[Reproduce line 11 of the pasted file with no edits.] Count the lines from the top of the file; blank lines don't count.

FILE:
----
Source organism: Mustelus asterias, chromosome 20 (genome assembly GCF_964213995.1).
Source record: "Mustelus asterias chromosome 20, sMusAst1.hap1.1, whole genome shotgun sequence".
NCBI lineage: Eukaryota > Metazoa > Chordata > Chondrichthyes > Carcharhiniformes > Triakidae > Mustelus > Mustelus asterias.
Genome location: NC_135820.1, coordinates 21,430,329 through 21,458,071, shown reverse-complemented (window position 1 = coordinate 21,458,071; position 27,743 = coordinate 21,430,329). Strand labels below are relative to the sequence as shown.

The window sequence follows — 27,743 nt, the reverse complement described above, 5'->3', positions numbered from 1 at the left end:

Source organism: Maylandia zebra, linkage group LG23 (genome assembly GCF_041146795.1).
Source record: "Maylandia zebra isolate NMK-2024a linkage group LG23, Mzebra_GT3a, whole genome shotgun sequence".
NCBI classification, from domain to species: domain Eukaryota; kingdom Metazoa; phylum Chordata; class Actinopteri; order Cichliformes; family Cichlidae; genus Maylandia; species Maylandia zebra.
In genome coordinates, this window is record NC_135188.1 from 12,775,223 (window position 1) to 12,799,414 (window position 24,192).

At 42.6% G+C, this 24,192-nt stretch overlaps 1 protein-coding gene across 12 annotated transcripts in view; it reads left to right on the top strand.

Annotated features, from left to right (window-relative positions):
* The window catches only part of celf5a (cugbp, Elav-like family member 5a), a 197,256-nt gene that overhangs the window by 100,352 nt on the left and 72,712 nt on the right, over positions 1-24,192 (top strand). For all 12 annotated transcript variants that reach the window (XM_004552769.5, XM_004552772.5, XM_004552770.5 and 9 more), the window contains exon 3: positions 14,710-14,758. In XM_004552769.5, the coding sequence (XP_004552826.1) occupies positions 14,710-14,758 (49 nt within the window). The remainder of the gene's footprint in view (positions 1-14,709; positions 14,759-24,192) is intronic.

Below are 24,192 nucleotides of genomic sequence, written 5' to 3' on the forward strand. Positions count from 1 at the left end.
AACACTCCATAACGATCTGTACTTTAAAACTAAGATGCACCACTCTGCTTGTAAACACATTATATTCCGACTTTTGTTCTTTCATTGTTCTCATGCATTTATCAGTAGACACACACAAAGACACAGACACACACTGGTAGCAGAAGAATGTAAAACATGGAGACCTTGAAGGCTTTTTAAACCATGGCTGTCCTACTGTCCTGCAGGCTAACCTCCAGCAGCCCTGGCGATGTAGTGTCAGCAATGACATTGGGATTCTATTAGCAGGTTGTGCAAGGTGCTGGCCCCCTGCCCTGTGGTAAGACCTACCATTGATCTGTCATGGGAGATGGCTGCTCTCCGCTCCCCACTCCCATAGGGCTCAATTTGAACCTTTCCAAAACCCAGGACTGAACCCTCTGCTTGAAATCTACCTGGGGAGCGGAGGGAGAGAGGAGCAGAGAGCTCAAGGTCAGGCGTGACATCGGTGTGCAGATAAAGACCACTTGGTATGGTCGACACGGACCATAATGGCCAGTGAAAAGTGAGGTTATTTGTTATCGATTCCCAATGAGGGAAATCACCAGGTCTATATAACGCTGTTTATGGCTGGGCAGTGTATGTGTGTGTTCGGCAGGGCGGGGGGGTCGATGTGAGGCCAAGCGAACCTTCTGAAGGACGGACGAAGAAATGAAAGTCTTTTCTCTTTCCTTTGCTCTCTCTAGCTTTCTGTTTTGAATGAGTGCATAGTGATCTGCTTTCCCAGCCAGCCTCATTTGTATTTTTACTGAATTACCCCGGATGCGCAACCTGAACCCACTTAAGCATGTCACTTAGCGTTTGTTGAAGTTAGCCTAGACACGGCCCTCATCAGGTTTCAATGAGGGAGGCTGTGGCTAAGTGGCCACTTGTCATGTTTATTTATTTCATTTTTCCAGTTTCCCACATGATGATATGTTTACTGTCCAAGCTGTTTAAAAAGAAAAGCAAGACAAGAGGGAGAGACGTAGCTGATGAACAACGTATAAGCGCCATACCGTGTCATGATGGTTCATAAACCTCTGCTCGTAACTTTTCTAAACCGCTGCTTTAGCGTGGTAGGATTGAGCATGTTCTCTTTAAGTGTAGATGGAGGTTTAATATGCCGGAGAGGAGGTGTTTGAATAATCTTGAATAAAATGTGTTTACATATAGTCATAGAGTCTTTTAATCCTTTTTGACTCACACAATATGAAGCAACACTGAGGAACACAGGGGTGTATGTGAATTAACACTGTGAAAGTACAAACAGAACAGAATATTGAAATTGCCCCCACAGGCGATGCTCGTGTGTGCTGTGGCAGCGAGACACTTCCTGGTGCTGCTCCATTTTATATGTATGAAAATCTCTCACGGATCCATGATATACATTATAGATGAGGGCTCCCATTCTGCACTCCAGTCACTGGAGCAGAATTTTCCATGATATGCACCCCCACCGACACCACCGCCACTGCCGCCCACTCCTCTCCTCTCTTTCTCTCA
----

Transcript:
Annotated features, from left to right (window-relative positions):